• Letting agency fees and management fees
  • Accountant's fees
  • Advertising fees when advertising for new tenants
  • Direct costs e.g. phone calls or stationary
  • Vehicle running costs — only for the running costs associated with your business

You will only be able to claim expenses if they are directly for your business. So, expenses such as private phone calls or clothing cannot be included in the deductions made from your taxable income. Additionally, you will not be able to claim expenses on maintenance that adds value or is an improvement to your property as it is not considered a repair — repairs simply return an asset to its original condition.

What if I own a property jointly with my spouse?

If you own a property jointly with your spouse, civil partner, or other individuals, you will each be eligible for the £1,000 allowance that will be applicable to your share of the gross rental income.

Can you claim for wear and tear on a rental property?

You can no longer claim for wear and tear when you rent out a fully furnished property, however, you may be able to claim tax relief on replacements for items that are considered domestic.

You are likely to be able to claim for the following types of domestic items:

  • Movable furniture e.g. wardrobes and beds
  • Furnishings e.g. curtains and carpets
  • Household appliances
  • Kitchenware

It is also worth noting that this only applies to replacements for items; you cannot claim tax relief when you buy items to furnish a property for the first time.

What happens if I sell the property?

When you sell or dispose of an asset such as a property, you may be eligible to pay Capital Gains Tax if you make a profit and the property has increased in value.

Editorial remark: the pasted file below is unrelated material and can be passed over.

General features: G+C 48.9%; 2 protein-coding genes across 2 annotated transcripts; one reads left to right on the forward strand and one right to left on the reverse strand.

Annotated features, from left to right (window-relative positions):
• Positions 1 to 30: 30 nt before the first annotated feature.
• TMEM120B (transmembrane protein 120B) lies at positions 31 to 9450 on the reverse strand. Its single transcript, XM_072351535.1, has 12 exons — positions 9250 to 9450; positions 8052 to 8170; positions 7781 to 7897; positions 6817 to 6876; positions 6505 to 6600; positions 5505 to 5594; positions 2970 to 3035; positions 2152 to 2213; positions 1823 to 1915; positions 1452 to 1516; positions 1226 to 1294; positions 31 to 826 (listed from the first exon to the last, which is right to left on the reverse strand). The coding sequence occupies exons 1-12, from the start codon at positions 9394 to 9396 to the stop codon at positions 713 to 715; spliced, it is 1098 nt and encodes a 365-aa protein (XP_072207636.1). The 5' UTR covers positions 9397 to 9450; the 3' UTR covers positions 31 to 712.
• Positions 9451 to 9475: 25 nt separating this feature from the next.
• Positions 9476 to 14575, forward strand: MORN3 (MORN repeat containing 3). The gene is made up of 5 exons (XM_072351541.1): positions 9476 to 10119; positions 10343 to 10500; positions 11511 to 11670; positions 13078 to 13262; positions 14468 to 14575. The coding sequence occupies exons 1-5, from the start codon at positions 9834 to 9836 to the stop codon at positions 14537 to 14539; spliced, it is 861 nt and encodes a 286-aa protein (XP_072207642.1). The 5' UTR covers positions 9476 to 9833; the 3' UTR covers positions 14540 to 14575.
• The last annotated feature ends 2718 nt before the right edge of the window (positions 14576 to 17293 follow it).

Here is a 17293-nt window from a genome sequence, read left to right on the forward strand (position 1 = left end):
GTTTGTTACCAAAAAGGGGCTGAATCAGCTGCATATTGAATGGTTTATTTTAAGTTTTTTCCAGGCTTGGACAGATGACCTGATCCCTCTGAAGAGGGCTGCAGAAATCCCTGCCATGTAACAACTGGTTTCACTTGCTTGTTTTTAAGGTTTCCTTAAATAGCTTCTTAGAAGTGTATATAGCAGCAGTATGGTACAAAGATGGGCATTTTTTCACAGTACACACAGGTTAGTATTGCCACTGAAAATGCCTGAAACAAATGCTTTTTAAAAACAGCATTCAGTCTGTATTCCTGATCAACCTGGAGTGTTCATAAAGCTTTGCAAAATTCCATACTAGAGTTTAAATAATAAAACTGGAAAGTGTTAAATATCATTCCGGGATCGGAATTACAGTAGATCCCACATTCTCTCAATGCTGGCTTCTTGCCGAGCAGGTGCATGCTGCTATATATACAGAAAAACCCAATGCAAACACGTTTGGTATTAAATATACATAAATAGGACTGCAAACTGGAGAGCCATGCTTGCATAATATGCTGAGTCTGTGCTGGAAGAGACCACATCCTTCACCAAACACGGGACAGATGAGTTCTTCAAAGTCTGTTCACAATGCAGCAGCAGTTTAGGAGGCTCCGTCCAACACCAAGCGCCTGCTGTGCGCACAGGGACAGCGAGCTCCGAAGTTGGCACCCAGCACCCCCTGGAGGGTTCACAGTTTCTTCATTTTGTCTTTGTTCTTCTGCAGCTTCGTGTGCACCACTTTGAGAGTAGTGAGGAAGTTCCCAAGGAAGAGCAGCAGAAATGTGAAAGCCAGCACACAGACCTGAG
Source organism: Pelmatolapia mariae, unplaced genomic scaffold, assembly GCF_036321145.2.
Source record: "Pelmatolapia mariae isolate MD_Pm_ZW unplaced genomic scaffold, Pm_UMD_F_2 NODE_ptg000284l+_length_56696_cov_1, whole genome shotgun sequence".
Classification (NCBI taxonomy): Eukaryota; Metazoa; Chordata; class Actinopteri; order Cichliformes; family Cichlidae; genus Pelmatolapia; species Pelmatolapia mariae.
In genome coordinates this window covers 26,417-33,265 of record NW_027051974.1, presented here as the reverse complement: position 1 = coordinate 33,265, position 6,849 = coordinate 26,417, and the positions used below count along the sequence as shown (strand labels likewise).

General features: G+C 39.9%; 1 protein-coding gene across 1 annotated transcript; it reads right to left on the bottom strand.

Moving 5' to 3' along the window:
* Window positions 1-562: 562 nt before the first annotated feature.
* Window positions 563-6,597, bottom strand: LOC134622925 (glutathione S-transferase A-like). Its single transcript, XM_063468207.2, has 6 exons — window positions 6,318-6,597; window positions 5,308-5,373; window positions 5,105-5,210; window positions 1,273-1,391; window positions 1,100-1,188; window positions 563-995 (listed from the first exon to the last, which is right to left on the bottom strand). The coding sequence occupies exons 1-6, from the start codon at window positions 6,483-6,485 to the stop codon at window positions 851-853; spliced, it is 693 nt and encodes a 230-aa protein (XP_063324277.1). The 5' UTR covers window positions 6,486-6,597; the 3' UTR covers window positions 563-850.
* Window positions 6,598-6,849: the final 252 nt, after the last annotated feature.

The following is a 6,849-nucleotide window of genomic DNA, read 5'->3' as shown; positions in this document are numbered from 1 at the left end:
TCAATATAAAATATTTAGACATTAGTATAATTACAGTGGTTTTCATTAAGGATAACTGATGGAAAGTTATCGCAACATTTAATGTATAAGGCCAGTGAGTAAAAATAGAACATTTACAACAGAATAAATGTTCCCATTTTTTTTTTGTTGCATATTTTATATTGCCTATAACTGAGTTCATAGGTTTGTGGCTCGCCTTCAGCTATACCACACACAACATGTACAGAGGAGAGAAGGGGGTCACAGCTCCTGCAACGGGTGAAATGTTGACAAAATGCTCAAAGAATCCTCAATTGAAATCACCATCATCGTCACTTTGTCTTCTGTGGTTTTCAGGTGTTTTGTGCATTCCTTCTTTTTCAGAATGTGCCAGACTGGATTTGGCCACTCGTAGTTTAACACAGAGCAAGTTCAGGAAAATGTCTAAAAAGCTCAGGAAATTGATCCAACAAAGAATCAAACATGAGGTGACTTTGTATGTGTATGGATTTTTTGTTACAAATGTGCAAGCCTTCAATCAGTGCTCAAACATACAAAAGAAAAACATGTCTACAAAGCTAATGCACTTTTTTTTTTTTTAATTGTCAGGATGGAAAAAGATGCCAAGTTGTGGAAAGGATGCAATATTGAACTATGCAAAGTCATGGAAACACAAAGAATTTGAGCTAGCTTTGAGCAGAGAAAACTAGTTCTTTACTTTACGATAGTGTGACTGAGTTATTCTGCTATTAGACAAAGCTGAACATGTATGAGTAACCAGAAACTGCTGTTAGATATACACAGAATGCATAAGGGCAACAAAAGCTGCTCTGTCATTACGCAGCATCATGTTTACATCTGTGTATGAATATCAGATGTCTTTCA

Disposing of an asset includes:

  • Selling it
  • Gifting or transferring it to someone
  • Swapping it for another asset
  • Getting compensation for it e.g. an insurance payout if an asset has been lost or destroyed

Assets eligible for Capital Gains Tax include:

  • Most personal possessions worth £6,000 or more, excluding your car
  • Property that is not your main residence
  • Your main home if you have let it out or used it for business
  • Shares that are not in an ISA or PEP
  • Business assets

You do not have to pay Capital Gains Tax when you sell your home if all of the following apply:

  • You have only one home which is your main residence and it has been for the whole time you have owned it
  • You have not let part of it out
  • You have not used part of your home for business purposes
  • The grounds (including all buildings) are less than 5,000 square metres
  • You did not buy it solely to make a gain

If all of these apply, you will be eligible for tax relief (Private Residence Relief). However, these stipulations do mean that if you sell your property or give a share of it to another individual (other than your spouse or civil partner), and one of these applies, you may have to pay Capital Gains Tax on overall gains above £12,300 — this applies to the gain you make, not the amount of money you receive.